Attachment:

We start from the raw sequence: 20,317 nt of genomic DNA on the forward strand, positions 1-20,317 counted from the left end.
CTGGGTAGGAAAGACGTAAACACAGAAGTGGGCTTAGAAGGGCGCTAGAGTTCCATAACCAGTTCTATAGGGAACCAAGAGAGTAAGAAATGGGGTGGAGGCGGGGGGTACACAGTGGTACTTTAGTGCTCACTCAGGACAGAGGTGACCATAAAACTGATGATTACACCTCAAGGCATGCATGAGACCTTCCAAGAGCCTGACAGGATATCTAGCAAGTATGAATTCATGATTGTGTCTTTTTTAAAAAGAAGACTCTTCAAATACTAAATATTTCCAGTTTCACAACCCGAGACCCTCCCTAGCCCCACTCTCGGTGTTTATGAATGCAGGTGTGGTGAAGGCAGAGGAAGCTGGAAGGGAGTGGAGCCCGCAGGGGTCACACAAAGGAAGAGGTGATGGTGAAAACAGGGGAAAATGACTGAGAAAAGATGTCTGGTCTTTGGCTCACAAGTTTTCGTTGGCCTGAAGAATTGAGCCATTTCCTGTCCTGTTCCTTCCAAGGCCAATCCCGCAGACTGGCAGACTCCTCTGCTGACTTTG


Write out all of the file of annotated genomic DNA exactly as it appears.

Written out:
We start from the raw sequence: 20,317 nt of genomic DNA on the forward strand, positions 1-20,317 counted from the left end.
CTGGGTAGGAAAGACGTAAACACAGAAGTGGGCTTAGAAGGGCGCTAGAGTTCCATAACCAGTTCTATAGGGAACCAAGAGAGTAAGAAATGGGGTGGAGGCGGGGGGTACACAGTGGTACTTTAGTGCTCACTCAGGACAGAGGTGACCATAAAACTGATGATTACACCTCAAGGCATGCATGAGACCTTCCAAGAGCCTGACAGGATATCTAGCAAGTATGAATTCATGATTGTGTCTTTTTTAAAAAGAAGACTCTTCAAATACTAAATATTTCCAGTTTCACAACCCGAGACCCTCCCTAGCCCCACTCTCGGTGTTTATGAATGCAGGTGTGGTGAAGGCAGAGGAAGCTGGAAGGGAGTGGAGCCCGCAGGGGTCACACAAAGGAAGAGGTGATGGTGAAAACAGGGGAAAATGACTGAGAAAAGATGTCTGGTCTTTGGCTCACAAGTTTTCGTTGGCCTGAAGAATTGAGCCATTTCCTGTCCTGTTCCTTCCAAGGCCAATCCCGCAGACTGGCAGACTCCTCTGCTGACTTTG